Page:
Academic journal article Journal of Education for Library and Information Science

Student Reflections on an LIS Internship from a Service Learning Perspective Supporting Multiple Learning Theories

Academic journal article Journal of Education for Library and Information Science

Student Reflections on an LIS Internship from a Service Learning Perspective Supporting Multiple Learning Theories

Article excerpt

This paper presents a case study that examines an internship as service learning and participating students' perceptions of their learning in two learning environments. The internship experience in this situation is first examined to ascertain that it qualifies as service learning. At the conclusion of this service learning internship experience, participating students were asked to reflect on their learning in a service learning experience compared to their learning in traditional classroom learning experiences. Students' reflections are examined for evidence linking their perceptions regarding their learning to multiple theories of learning. Findings indicate that (a) the particular internship examined qualifies as service learning; (b) participating students feel they learn more in a hands-on service learning situation than in a traditional classroom learning situation; (c) participating students feel that classroom learning is an important pre- and/ or co- requisite to service learning; (d) multiple theories of learning are supported via a service learning experience thus offering more paths to learning to a broader, more diverse scope of learners; and (e) a service learning experience may open the way to a transformative learning experience while, at the same time, supporting the community and the LIS profession.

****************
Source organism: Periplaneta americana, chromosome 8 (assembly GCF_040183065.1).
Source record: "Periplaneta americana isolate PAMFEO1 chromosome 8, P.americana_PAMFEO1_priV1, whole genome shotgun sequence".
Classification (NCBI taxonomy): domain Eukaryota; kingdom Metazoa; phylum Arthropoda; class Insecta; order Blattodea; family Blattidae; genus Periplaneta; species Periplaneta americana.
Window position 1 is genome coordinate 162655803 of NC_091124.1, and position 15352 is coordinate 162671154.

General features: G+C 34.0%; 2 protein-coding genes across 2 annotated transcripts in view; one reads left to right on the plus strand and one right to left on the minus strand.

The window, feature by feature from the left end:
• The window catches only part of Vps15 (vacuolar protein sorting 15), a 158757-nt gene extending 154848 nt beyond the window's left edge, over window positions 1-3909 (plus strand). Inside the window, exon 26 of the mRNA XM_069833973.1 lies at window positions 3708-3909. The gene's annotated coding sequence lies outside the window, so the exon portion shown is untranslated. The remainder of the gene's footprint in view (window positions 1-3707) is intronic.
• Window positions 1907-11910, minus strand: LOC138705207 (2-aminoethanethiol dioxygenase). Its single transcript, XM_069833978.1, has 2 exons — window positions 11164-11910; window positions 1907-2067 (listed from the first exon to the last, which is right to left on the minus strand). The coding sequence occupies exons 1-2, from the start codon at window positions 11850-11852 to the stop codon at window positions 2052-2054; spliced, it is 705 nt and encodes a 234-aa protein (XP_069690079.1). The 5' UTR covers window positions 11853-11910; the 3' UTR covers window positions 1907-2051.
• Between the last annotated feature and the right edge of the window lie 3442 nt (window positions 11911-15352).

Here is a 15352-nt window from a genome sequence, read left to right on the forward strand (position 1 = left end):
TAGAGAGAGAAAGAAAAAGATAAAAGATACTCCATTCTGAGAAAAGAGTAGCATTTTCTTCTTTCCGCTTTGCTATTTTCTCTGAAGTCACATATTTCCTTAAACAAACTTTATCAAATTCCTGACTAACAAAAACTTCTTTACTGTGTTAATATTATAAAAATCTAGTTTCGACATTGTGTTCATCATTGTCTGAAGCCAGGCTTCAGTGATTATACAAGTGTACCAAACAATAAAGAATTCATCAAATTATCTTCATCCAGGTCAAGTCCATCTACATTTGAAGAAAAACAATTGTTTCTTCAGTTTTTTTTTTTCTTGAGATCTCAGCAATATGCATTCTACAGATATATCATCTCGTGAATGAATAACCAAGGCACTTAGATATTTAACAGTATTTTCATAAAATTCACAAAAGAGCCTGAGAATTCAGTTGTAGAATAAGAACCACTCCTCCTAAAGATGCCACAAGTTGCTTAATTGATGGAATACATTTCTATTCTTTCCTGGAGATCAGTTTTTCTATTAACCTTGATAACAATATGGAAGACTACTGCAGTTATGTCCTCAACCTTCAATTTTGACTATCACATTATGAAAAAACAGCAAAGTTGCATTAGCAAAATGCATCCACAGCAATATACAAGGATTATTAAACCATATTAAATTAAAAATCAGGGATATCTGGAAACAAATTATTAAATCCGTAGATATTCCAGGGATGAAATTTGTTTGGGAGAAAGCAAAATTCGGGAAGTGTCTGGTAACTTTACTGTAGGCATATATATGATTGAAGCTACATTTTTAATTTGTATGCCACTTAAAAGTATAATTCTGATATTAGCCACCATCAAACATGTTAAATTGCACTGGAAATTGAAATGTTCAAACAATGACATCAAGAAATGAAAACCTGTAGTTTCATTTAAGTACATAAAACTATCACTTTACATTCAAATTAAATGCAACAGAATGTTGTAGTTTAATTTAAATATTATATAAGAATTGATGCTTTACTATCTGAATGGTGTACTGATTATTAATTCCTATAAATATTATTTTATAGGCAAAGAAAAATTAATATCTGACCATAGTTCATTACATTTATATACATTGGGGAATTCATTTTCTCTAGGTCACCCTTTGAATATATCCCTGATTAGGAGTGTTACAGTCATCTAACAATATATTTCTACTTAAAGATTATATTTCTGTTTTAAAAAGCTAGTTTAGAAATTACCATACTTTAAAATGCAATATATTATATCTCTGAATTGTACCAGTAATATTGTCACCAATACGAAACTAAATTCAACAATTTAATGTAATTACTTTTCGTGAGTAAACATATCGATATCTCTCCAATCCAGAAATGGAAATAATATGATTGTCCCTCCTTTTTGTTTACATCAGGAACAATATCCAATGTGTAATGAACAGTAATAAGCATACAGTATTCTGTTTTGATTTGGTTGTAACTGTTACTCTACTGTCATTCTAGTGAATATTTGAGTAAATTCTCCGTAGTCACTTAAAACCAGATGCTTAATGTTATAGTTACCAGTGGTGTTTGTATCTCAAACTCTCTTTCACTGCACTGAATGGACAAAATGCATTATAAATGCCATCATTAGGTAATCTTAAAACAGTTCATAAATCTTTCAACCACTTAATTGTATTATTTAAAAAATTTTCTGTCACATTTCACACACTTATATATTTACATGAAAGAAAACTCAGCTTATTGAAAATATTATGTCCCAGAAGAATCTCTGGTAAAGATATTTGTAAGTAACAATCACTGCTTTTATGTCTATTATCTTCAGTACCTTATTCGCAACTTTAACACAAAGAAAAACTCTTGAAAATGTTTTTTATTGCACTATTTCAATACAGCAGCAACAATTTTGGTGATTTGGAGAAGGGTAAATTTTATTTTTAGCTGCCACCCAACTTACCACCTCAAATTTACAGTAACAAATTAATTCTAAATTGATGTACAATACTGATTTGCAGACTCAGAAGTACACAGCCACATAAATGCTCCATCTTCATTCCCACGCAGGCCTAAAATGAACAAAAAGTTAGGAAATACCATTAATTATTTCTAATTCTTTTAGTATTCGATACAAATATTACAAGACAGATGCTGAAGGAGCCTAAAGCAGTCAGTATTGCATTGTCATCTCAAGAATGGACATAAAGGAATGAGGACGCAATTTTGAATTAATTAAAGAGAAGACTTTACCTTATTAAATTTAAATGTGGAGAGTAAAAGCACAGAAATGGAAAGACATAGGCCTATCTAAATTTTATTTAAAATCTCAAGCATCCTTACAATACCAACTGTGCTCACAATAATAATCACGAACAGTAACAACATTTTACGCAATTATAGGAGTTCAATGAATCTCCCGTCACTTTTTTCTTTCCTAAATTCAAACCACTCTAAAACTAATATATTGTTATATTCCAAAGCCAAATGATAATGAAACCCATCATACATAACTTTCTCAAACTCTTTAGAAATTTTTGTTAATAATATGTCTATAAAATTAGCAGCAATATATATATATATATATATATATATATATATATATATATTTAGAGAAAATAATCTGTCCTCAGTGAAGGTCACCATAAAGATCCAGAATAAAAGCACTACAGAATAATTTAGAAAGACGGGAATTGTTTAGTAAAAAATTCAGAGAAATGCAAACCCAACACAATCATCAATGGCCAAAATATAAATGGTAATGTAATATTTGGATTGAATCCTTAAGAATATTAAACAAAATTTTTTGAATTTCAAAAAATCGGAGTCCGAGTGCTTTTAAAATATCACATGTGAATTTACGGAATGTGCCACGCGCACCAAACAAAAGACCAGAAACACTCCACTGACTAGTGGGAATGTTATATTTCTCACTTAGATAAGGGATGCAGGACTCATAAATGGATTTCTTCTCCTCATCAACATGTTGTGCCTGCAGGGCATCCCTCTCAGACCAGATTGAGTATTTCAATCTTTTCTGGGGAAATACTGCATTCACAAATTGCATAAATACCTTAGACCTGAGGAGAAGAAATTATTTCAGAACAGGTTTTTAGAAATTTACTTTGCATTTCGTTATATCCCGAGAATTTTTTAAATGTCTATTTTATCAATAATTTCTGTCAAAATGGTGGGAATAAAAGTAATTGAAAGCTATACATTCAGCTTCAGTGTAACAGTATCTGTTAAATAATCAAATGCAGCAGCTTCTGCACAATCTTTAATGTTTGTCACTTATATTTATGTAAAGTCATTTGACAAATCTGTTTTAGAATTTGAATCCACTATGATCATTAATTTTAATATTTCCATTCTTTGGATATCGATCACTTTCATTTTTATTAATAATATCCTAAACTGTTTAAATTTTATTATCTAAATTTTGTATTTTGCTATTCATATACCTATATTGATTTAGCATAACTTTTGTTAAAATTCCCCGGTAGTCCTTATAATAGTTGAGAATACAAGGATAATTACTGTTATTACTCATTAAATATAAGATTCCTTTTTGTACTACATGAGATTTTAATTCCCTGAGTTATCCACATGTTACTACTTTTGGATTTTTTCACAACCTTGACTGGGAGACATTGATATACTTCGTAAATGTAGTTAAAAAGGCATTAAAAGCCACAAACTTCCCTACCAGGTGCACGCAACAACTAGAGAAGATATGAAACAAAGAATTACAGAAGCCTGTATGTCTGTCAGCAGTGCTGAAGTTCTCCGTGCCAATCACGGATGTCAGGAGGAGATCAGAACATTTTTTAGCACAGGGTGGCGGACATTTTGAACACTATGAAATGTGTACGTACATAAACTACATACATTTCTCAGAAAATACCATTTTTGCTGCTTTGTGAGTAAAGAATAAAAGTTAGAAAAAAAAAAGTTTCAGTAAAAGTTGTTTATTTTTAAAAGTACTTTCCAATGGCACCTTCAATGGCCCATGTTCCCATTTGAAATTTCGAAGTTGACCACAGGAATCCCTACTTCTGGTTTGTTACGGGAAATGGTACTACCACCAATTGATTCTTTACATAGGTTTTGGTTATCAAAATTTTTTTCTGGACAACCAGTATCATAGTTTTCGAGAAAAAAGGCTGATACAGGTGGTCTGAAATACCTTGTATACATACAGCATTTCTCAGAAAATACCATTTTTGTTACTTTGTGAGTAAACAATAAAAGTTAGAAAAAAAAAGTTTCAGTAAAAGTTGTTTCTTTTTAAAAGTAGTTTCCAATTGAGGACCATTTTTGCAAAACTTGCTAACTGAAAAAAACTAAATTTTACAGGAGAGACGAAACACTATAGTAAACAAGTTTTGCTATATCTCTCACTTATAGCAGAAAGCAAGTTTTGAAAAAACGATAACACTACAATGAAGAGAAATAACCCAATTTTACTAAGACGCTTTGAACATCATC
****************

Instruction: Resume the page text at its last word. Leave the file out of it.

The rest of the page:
Keywords: reflection, learning, service learning, cognitive apprenticeship, communities of practice, situated learning, action learning, transformative experience


"We learn so that we may serve" |r \ is the motto of Queens College, City University of New York. Service learning, however, may be thought in terms of "We serve so that we may learn." For many LIS students, an internship may be the first learning experience out of a traditional classroom or online setting. Participating LIS students from the Queens College Graduate School of Library and Information Studies (GSLIS) at the conclusion of a service learning internship course were asked to reflect on how their learning experience in a service learning situation differed from the learning experienced in prior classroom situated courses. Learning can be achieved in a variety of ways, numerous theories of learning have been proposed, and numerous definitions of service learning have been put forth. Some of these encompass internship situations and some do not. The address of this investigation is threefold: (1) it investigates whether an internship situation might qualify as service learning; (2) it is an inquiry into how participants think about their learning and what they have come to understand about their own learning process; and (3) it is an examination of participants' reflections as they relate to a number of theories of learning and how these multiple modes of learning might be directly supported by service learning experiences thus offering more paths to learning to a broader scope of learners. As educators it is incumbent upon us to explore as many avenues to support student learning as we can. This examination builds on earlier research in service learning in LIS schools and elsewhere (Ball, 2008; Becker, 2000; Bringle & Hatcher, 1996; Cuban & Hayes, 2001; Eyler & Giles, 1999; Furco, 1996; Jacoby, 1999; Riddle, 2003; Yontz & de la Pena McCook, 2003) by specifically examining participating students' reflections on their learning in an internship service situation as compared with a classroom situation.

Literature Review

Experiential Learning

Service learning is a type of experiential learning so it is appropriate to first examine what comprises experiential learning. John Dewey in Experience and Education (1938) espouses the philosophy that not only is experience an important element of learning but that it is necessary for learning to take place. David Kolb (1983) builds on this to propose the Theory of Experiential Learning. In Kolb's experiential learning, the learner goes through a cycle including: concrete experience -» reflecting on that experience -» forming new concepts/ideas based on that reflection and testing the new concepts. …

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